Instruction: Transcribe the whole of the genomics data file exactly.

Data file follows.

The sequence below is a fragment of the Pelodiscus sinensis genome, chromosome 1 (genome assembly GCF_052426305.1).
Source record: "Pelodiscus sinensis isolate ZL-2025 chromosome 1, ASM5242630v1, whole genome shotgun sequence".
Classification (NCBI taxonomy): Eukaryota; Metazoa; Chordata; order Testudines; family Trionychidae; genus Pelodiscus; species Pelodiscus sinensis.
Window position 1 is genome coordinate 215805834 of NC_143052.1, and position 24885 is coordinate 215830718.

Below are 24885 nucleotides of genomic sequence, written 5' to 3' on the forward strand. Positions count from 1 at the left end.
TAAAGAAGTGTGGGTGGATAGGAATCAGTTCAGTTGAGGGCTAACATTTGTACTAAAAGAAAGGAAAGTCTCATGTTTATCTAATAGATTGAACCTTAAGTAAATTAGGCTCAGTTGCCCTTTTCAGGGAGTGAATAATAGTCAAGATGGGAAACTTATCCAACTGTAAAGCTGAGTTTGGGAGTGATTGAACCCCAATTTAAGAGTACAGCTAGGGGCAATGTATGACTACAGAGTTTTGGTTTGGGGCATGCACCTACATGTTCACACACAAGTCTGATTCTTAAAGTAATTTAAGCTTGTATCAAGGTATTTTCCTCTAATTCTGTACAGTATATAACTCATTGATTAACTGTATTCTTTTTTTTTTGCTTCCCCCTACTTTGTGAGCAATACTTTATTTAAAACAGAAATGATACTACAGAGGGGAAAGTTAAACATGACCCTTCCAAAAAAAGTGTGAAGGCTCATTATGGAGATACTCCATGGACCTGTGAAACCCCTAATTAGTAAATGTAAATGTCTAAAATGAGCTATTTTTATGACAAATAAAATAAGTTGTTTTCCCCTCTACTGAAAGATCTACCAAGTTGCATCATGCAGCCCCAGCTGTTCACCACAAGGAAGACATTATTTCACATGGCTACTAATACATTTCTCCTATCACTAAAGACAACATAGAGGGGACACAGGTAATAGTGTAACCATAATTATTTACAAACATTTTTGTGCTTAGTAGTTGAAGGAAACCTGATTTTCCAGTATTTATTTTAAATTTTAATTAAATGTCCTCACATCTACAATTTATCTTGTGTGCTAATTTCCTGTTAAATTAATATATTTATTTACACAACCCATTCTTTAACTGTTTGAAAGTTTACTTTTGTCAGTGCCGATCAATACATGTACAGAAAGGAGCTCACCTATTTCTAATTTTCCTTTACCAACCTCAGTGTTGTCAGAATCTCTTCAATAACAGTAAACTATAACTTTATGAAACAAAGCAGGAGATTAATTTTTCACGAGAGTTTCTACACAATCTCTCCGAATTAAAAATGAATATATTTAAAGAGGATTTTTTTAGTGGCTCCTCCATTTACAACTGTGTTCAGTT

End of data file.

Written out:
The sequence below is a fragment of the Pelodiscus sinensis genome, chromosome 1 (genome assembly GCF_052426305.1).
Source record: "Pelodiscus sinensis isolate ZL-2025 chromosome 1, ASM5242630v1, whole genome shotgun sequence".
Classification (NCBI taxonomy): Eukaryota; Metazoa; Chordata; order Testudines; family Trionychidae; genus Pelodiscus; species Pelodiscus sinensis.
Window position 1 is genome coordinate 215805834 of NC_143052.1, and position 24885 is coordinate 215830718.

Below are 24885 nucleotides of genomic sequence, written 5' to 3' on the forward strand. Positions count from 1 at the left end.
TAAAGAAGTGTGGGTGGATAGGAATCAGTTCAGTTGAGGGCTAACATTTGTACTAAAAGAAAGGAAAGTCTCATGTTTATCTAATAGATTGAACCTTAAGTAAATTAGGCTCAGTTGCCCTTTTCAGGGAGTGAATAATAGTCAAGATGGGAAACTTATCCAACTGTAAAGCTGAGTTTGGGAGTGATTGAACCCCAATTTAAGAGTACAGCTAGGGGCAATGTATGACTACAGAGTTTTGGTTTGGGGCATGCACCTACATGTTCACACACAAGTCTGATTCTTAAAGTAATTTAAGCTTGTATCAAGGTATTTTCCTCTAATTCTGTACAGTATATAACTCATTGATTAACTGTATTCTTTTTTTTTTGCTTCCCCCTACTTTGTGAGCAATACTTTATTTAAAACAGAAATGATACTACAGAGGGGAAAGTTAAACATGACCCTTCCAAAAAAAGTGTGAAGGCTCATTATGGAGATACTCCATGGACCTGTGAAACCCCTAATTAGTAAATGTAAATGTCTAAAATGAGCTATTTTTATGACAAATAAAATAAGTTGTTTTCCCCTCTACTGAAAGATCTACCAAGTTGCATCATGCAGCCCCAGCTGTTCACCACAAGGAAGACATTATTTCACATGGCTACTAATACATTTCTCCTATCACTAAAGACAACATAGAGGGGACACAGGTAATAGTGTAACCATAATTATTTACAAACATTTTTGTGCTTAGTAGTTGAAGGAAACCTGATTTTCCAGTATTTATTTTAAATTTTAATTAAATGTCCTCACATCTACAATTTATCTTGTGTGCTAATTTCCTGTTAAATTAATATATTTATTTACACAACCCATTCTTTAACTGTTTGAAAGTTTACTTTTGTCAGTGCCGATCAATACATGTACAGAAAGGAGCTCACCTATTTCTAATTTTCCTTTACCAACCTCAGTGTTGTCAGAATCTCTTCAATAACAGTAAACTATAACTTTATGAAACAAAGCAGGAGATTAATTTTTCACGAGAGTTTCTACACAATCTCTCCGAATTAAAAATGAATATATTTAAAGAGGATTTTTTTAGTGGCTCCTCCATTTACAACTGTGTTCAGTT